A question may be raised as to why the WHO grading scheme is not applied to the EGMIS data set. Although it would have also been scored as a “Level 4” according to those standards, it is not felt that this would not be an appropriate application of the WHO grading scheme. The EGMIS test, while comprised of 119 evaluated slides, contained only 11 positives and one species.
The Level 4 that the device scored on the WHO55 test may be somewhat misleading. Because it is the lowest level, some may interpret that to mean that it performed poorly. It should be stressed however, that this standard is designed as a test for expert readers. The multitude of species and parasitaemias presented is challenging and with only 20 positives, the scoring by percentages is unforgiving. This standard is only beginning to be applied widely enough to be able to put it into perspective by comparing the device’s score to those of human readers. The WHO55 test was included in the evaluation of the device however, because it is the only published standard that defines precisely the species and densities to use for the evaluation of malaria microscopy proficiency. Only by using slides that fit these criteria can the device’s performance be fairly and reproducibly compared to other diagnosticians, or even to future versions of itself.
The WHT analyser performed as least as well as the RDTs used on Bioko Island. Interestingly, all six of the slides falsely identified as positive by the WHT device, were also called positive by the RDT. If these slides came from subjects with a recently cleared infection, it may explain the immunological positive of the RDT, but not that of the WHT device. The scans of these specimens are being reviewed to determine what shapes triggered a positive call by the algorithm.
The performance of this device during these tests where it correctly identified the presence or absence of malaria parasites 158 times out of 174 attempts (90% of cases) is noteworthy. It is also of note that this level of performance was reached without the need for highly specialized equipment. The device used standard Giemsa-stained slides and required only a personal computer and a means of digitizing the microscope derived high power fields (scanner). Although it generated 12 false positives (7% of cases), considering the multitude of artifacts that could be mistaken for parasites; we consider this also to be a promising performance. The four false negative results (3% of cases) occurred at an average parasitaemia of 140 parasites/μL which is an indication of the limit of reliable detection.
Save the operator identification of the scanning area, the system has been designed to operate without operator intervention. However, the fact that the digital scans are saved and can be reviewed is an important aspect which will allow for rapid improvement of the algorithm. An additional advantage of this system is the fact that it functions in a very analogous way to human slide readers. Unlike other devices described to date [9, 10], the device uses both thick and thin films, quantifies and determines parasite species.
A few of the improvements already being worked on by the developers of this system include:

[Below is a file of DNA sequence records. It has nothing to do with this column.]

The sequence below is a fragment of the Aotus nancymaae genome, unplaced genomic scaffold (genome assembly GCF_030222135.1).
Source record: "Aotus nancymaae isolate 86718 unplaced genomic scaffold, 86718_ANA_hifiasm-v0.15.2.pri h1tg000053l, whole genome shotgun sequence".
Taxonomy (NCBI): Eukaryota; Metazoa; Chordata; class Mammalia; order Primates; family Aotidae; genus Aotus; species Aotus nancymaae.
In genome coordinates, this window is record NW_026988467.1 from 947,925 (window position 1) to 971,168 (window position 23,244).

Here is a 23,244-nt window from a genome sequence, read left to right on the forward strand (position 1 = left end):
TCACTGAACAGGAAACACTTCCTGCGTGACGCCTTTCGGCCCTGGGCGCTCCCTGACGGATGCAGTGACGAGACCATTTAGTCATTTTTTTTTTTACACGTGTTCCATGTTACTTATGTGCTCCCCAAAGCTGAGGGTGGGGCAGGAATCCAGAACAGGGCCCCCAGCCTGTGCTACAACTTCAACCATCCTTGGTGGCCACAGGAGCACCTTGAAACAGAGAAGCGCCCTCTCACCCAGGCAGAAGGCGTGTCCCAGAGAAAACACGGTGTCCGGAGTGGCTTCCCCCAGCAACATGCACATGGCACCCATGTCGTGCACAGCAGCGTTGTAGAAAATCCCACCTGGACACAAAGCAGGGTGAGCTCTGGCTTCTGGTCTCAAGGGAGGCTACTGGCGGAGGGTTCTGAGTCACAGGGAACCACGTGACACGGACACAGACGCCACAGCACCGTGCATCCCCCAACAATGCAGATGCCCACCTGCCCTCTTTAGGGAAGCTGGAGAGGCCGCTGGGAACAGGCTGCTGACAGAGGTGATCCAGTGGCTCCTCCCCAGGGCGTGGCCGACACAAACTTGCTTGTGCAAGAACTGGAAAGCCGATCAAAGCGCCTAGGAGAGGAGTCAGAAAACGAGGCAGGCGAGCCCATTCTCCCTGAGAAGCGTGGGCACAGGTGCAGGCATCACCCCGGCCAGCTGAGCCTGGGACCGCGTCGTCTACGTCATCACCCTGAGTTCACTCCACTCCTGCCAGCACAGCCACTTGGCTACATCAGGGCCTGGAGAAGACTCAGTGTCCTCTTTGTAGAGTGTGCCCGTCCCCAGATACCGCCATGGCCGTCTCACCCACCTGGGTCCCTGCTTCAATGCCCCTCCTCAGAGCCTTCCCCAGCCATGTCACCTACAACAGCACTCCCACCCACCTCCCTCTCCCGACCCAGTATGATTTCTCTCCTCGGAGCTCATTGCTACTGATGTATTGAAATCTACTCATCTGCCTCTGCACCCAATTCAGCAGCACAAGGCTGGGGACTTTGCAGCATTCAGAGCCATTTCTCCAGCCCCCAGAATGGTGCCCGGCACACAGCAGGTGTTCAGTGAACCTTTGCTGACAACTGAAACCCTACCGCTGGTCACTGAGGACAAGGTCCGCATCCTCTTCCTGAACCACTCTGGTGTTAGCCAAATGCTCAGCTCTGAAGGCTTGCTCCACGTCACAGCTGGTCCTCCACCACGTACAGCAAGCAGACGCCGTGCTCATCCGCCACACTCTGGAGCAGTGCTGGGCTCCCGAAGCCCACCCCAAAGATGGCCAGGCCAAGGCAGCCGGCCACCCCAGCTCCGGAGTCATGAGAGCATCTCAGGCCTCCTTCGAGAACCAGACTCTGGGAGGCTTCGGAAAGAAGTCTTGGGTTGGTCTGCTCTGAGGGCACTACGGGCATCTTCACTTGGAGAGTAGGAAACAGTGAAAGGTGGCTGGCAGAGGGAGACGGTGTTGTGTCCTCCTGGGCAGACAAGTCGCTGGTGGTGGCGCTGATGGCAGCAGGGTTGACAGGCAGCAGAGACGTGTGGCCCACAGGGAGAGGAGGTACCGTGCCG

X/Y coordinate location of parasites,
composite images of specific species for human confirmation,
self confirming diagnoses between parasites in thick and thin film of the same slide,
a “confidence” value to flag those specimens that require microscopist review
exploring the trade-off between the increased scanning time and file size versus the (presumably) improved performance (sensitivity and specificity) by using a 100x, oil immersion objective to scan the slide as opposed to the 40x ‘high, dry’ lens used in this evaluation.
The quality of malaria diagnosis and reporting is not an issue restricted to tropical countries in which the disease is endemic – among 278 US laboratory personnel surveyed, 90% reported that their labs include malaria diagnosis among their capabilities, and among those, 85% report that such diagnoses are performed in-house (it is not clear from the paper if some of the respondents were employed by the same lab, thus skewing the results) . The laboratories at which these individuals work meet the six criteria of the Clinical and Laboratory Standards Institute (CSLI) to varying degrees. The criteria include slide preparation and examination protocols as well as reporting standards, but interestingly not the accuracy of the diagnoses themselves – in-house or outside slide readers are assumed to be competent without reference to QA/QC programs in place to evaluate slide reading abilities.
A study which did address proficiency test performance was a review of the American Proficiency Institute's (API) Parasitology programme. The fact that the programme sends participating laboratories three slides per year is a testament for the logistical difficulties of evaluating the microscopic diagnosis of malaria. However, irrespective of the rigor of the program, the fact that the proficiency test results over a 10-year period from 1999–2008, revealed that half of the participating laboratories failed to report a “full workup” is in itself telling. In other words, half of the laboratories failed to report either species determination, parasite quantification, or both .
By comparison, the WHT device has an objectively measured level of accuracy that is continually being improved to make it comparable to that of human slide readers. Its ability to scan slides rapidly would greatly assist laboratories in meeting the final three of the CSLI criteria, which include the number of thin and thick films examined and the speed at which reports can be provided to clinicians. For a first screening of clinical samples, even a relatively low specificity score, when combined with high sensitivity, results in the elimination from further consideration of the many correctly identified negative specimens, allowing technicians to concentrate on those the device marks as positive. For laboratories in non-endemic countries, such as North America, Europe or Australia, where the preponderance of slides will in fact be negative, the work saved by such screening would be significant. Further, the use of an automated diagnostic device would eliminate the uncertainties currently surrounding the question of diagnostic proficiency, which is extremely difficult to assess due to logistics and the limited availability of standardized slide sets.